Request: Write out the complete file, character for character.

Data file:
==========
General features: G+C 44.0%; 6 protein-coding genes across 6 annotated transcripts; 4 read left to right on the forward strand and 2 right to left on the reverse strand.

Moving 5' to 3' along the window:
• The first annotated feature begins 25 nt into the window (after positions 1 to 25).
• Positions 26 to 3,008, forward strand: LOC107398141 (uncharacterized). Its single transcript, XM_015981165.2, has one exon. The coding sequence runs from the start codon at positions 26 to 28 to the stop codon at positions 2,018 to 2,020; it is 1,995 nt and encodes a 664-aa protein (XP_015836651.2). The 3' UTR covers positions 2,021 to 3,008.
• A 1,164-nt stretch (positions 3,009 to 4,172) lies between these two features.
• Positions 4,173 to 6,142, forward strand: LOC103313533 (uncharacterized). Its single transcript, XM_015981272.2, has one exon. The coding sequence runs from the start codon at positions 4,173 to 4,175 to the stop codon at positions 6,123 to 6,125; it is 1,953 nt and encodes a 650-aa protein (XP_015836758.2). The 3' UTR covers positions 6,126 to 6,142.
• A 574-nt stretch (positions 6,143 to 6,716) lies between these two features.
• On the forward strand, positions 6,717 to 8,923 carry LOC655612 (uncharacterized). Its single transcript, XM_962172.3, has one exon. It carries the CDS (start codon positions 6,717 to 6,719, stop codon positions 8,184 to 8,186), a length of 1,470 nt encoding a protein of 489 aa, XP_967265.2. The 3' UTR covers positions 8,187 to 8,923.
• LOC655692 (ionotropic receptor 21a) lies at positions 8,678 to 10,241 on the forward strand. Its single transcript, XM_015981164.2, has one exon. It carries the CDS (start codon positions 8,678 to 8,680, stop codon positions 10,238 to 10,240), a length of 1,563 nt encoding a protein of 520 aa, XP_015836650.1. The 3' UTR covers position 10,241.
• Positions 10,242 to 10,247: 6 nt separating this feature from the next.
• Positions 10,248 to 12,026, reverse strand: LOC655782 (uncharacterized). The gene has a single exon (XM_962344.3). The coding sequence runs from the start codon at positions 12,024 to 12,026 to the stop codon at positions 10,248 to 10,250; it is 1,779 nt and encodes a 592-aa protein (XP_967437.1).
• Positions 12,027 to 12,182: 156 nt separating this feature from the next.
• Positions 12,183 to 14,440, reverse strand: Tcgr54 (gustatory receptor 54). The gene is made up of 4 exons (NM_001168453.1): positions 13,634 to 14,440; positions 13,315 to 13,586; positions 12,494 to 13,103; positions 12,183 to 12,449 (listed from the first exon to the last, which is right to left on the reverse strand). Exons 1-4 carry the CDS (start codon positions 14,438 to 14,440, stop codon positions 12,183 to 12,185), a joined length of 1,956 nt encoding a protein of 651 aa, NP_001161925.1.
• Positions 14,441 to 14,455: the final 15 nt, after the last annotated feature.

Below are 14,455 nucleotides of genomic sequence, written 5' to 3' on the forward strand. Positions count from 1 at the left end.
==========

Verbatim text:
General features: G+C 44.0%; 6 protein-coding genes across 6 annotated transcripts; 4 read left to right on the forward strand and 2 right to left on the reverse strand.

Moving 5' to 3' along the window:
• The first annotated feature begins 25 nt into the window (after positions 1 to 25).
• Positions 26 to 3,008, forward strand: LOC107398141 (uncharacterized). Its single transcript, XM_015981165.2, has one exon. The coding sequence runs from the start codon at positions 26 to 28 to the stop codon at positions 2,018 to 2,020; it is 1,995 nt and encodes a 664-aa protein (XP_015836651.2). The 3' UTR covers positions 2,021 to 3,008.
• A 1,164-nt stretch (positions 3,009 to 4,172) lies between these two features.
• Positions 4,173 to 6,142, forward strand: LOC103313533 (uncharacterized). Its single transcript, XM_015981272.2, has one exon. The coding sequence runs from the start codon at positions 4,173 to 4,175 to the stop codon at positions 6,123 to 6,125; it is 1,953 nt and encodes a 650-aa protein (XP_015836758.2). The 3' UTR covers positions 6,126 to 6,142.
• A 574-nt stretch (positions 6,143 to 6,716) lies between these two features.
• On the forward strand, positions 6,717 to 8,923 carry LOC655612 (uncharacterized). Its single transcript, XM_962172.3, has one exon. It carries the CDS (start codon positions 6,717 to 6,719, stop codon positions 8,184 to 8,186), a length of 1,470 nt encoding a protein of 489 aa, XP_967265.2. The 3' UTR covers positions 8,187 to 8,923.
• LOC655692 (ionotropic receptor 21a) lies at positions 8,678 to 10,241 on the forward strand. Its single transcript, XM_015981164.2, has one exon. It carries the CDS (start codon positions 8,678 to 8,680, stop codon positions 10,238 to 10,240), a length of 1,563 nt encoding a protein of 520 aa, XP_015836650.1. The 3' UTR covers position 10,241.
• Positions 10,242 to 10,247: 6 nt separating this feature from the next.
• Positions 10,248 to 12,026, reverse strand: LOC655782 (uncharacterized). The gene has a single exon (XM_962344.3). The coding sequence runs from the start codon at positions 12,024 to 12,026 to the stop codon at positions 10,248 to 10,250; it is 1,779 nt and encodes a 592-aa protein (XP_967437.1).
• Positions 12,027 to 12,182: 156 nt separating this feature from the next.
• Positions 12,183 to 14,440, reverse strand: Tcgr54 (gustatory receptor 54). The gene is made up of 4 exons (NM_001168453.1): positions 13,634 to 14,440; positions 13,315 to 13,586; positions 12,494 to 13,103; positions 12,183 to 12,449 (listed from the first exon to the last, which is right to left on the reverse strand). Exons 1-4 carry the CDS (start codon positions 14,438 to 14,440, stop codon positions 12,183 to 12,185), a joined length of 1,956 nt encoding a protein of 651 aa, NP_001161925.1.
• Positions 14,441 to 14,455: the final 15 nt, after the last annotated feature.

Below are 14,455 nucleotides of genomic sequence, written 5' to 3' on the forward strand. Positions count from 1 at the left end.